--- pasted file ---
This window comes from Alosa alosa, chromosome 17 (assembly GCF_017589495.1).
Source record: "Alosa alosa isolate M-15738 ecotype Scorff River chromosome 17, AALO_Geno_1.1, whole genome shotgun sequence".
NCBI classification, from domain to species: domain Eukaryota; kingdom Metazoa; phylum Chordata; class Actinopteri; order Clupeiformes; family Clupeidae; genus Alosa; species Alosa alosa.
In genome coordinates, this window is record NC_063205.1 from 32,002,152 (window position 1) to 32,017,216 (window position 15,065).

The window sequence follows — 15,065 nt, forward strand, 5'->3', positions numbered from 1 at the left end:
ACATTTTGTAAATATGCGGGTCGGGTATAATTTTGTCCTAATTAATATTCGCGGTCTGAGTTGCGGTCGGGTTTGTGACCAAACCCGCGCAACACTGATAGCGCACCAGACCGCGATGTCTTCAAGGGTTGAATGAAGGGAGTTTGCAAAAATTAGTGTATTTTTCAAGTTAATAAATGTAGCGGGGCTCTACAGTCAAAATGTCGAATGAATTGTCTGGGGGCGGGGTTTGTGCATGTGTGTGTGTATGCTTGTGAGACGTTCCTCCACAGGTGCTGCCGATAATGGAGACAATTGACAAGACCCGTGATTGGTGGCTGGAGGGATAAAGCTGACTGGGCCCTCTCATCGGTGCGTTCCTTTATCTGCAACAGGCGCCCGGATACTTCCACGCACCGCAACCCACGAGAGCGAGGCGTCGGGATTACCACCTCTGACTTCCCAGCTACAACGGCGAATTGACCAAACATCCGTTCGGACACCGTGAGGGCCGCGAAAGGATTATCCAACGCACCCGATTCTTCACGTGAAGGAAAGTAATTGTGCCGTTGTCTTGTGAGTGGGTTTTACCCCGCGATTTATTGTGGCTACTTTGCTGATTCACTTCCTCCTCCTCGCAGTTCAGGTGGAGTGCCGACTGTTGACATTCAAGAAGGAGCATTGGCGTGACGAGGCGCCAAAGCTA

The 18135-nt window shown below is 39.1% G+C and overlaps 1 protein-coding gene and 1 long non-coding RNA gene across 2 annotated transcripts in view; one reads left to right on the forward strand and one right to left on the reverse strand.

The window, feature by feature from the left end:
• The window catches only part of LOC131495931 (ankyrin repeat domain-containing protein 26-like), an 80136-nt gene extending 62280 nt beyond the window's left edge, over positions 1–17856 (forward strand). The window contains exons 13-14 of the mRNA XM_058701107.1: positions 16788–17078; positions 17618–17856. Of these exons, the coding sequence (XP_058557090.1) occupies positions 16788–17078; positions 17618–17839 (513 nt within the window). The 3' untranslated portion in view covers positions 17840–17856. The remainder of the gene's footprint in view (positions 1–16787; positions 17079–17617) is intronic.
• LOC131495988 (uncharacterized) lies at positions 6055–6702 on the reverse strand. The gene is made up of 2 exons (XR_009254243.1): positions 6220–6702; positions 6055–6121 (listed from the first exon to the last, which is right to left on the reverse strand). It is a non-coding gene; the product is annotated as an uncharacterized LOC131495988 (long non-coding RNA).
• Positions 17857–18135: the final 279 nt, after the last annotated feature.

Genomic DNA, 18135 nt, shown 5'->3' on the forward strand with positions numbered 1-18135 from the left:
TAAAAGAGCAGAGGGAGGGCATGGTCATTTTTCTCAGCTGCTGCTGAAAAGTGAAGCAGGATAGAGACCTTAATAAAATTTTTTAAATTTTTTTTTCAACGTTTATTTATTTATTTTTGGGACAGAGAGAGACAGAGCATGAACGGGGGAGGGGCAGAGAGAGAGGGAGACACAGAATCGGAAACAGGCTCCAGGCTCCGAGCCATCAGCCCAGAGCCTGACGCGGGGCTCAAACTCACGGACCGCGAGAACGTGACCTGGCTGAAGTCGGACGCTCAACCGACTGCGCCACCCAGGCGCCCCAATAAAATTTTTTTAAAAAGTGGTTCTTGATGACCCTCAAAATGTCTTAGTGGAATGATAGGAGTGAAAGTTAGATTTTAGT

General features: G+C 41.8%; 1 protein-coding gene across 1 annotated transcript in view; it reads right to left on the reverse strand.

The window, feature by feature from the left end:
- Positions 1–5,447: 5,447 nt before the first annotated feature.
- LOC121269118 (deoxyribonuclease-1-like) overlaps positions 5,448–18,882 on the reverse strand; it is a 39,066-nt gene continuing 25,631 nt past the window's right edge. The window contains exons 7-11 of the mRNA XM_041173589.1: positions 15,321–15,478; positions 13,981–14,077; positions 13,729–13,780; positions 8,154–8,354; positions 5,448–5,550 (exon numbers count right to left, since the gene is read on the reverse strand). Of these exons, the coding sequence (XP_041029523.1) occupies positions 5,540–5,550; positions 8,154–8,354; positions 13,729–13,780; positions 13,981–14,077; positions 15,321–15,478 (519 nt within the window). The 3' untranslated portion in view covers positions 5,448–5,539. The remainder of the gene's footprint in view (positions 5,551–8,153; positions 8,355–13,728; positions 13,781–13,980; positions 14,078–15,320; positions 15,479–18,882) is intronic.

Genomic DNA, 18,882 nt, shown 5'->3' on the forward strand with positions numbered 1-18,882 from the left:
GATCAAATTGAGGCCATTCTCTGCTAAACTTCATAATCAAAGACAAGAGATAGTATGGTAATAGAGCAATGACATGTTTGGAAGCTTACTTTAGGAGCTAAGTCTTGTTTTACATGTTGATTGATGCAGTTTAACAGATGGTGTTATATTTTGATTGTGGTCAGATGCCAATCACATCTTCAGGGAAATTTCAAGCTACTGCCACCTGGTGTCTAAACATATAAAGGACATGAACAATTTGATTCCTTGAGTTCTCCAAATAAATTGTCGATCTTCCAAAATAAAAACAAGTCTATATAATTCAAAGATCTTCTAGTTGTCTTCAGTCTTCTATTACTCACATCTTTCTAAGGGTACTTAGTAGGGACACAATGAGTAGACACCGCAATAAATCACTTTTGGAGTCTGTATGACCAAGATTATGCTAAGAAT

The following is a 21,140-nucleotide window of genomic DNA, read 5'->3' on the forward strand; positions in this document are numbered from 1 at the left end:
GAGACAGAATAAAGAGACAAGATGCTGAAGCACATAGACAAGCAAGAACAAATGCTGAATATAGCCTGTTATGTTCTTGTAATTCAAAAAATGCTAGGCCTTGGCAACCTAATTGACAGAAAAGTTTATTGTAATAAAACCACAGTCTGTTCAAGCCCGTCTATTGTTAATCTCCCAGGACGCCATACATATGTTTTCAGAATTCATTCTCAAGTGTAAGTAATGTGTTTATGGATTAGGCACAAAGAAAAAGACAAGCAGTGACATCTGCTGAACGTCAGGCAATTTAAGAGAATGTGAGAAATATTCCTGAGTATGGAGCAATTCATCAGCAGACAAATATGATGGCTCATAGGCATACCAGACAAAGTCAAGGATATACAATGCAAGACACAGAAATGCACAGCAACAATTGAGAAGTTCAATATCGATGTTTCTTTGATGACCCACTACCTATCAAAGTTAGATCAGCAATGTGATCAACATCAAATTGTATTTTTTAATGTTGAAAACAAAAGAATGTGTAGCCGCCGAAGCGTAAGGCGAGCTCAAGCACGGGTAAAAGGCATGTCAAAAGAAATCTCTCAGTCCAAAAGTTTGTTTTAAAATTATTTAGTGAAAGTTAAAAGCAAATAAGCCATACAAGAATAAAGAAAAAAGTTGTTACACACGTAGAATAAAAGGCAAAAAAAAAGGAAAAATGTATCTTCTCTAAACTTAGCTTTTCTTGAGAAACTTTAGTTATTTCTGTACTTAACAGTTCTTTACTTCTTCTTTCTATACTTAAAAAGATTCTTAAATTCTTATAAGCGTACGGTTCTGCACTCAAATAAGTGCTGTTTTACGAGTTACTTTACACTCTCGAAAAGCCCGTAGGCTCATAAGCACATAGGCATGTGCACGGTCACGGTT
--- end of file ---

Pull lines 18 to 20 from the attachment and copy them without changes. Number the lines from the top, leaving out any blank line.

Genomic DNA, 18,882 nt, shown 5'->3' on the forward strand with positions numbered 1-18,882 from the left:
GATCAAATTGAGGCCATTCTCTGCTAAACTTCATAATCAAAGACAAGAGATAGTATGGTAATAGAGCAATGACATGTTTGGAAGCTTACTTTAGGAGCTAAGTCTTGTTTTACATGTTGATTGATGCAGTTTAACAGATGGTGTTATATTTTGATTGTGGTCAGATGCCAATCACATCTTCAGGGAAATTTCAAGCTACTGCCACCTGGTGTCTAAACATATAAAGGACATGAACAATTTGATTCCTTGAGTTCTCCAAATAAATTGTCGATCTTCCAAAATAAAAACAAGTCTATATAATTCAAAGATCTTCTAGTTGTCTTCAGTCTTCTATTACTCACATCTTTCTAAGGGTACTTAGTAGGGACACAATGAGTAGACACCGCAATAAATCACTTTTGGAGTCTGTATGACCAAGATTATGCTAAGAAT

The following is a 21,140-nucleotide window of genomic DNA, read 5'->3' on the forward strand; positions in this document are numbered from 1 at the left end: